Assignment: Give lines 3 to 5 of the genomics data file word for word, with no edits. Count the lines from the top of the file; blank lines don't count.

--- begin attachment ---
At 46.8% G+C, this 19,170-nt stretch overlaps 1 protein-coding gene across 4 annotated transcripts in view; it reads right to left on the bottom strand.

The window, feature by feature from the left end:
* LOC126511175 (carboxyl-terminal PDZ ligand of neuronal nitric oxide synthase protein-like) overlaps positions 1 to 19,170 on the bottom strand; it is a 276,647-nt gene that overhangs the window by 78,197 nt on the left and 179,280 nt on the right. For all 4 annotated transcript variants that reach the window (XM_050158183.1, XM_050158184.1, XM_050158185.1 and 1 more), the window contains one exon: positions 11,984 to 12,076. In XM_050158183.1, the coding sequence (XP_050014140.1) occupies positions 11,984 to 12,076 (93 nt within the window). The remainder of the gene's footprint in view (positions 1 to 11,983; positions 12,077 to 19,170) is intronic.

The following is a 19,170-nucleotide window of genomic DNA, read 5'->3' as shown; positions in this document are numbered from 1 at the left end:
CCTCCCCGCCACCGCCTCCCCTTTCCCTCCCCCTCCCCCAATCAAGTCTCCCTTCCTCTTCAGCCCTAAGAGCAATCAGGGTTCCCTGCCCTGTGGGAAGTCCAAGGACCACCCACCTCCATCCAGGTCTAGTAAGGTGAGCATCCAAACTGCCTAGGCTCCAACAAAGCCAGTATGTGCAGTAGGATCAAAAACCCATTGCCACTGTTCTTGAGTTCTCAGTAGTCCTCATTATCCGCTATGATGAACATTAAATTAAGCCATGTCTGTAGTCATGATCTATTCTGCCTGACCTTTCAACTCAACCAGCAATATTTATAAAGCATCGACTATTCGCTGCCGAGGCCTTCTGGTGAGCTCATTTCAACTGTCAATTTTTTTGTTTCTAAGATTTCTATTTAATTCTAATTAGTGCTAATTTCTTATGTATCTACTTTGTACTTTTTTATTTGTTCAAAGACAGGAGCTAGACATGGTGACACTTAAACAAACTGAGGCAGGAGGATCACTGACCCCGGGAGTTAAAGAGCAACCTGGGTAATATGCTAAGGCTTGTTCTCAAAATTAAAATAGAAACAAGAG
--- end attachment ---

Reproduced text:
* LOC126511175 (carboxyl-terminal PDZ ligand of neuronal nitric oxide synthase protein-like) overlaps positions 1 to 19,170 on the bottom strand; it is a 276,647-nt gene that overhangs the window by 78,197 nt on the left and 179,280 nt on the right. For all 4 annotated transcript variants that reach the window (XM_050158183.1, XM_050158184.1, XM_050158185.1 and 1 more), the window contains one exon: positions 11,984 to 12,076. In XM_050158183.1, the coding sequence (XP_050014140.1) occupies positions 11,984 to 12,076 (93 nt within the window). The remainder of the gene's footprint in view (positions 1 to 11,983; positions 12,077 to 19,170) is intronic.

The following is a 19,170-nucleotide window of genomic DNA, read 5'->3' as shown; positions in this document are numbered from 1 at the left end:
CCTCCCCGCCACCGCCTCCCCTTTCCCTCCCCCTCCCCCAATCAAGTCTCCCTTCCTCTTCAGCCCTAAGAGCAATCAGGGTTCCCTGCCCTGTGGGAAGTCCAAGGACCACCCACCTCCATCCAGGTCTAGTAAGGTGAGCATCCAAACTGCCTAGGCTCCAACAAAGCCAGTATGTGCAGTAGGATCAAAAACCCATTGCCACTGTTCTTGAGTTCTCAGTAGTCCTCATTATCCGCTATGATGAACATTAAATTAAGCCATGTCTGTAGTCATGATCTATTCTGCCTGACCTTTCAACTCAACCAGCAATATTTATAAAGCATCGACTATTCGCTGCCGAGGCCTTCTGGTGAGCTCATTTCAACTGTCAATTTTTTTGTTTCTAAGATTTCTATTTAATTCTAATTAGTGCTAATTTCTTATGTATCTACTTTGTACTTTTTTATTTGTTCAAAGACAGGAGCTAGACATGGTGACACTTAAACAAACTGAGGCAGGAGGATCACTGACCCCGGGAGTTAAAGAGCAACCTGGGTAATATGCTAAGGCTTGTTCTCAAAATTAAAATAGAAACAAGAG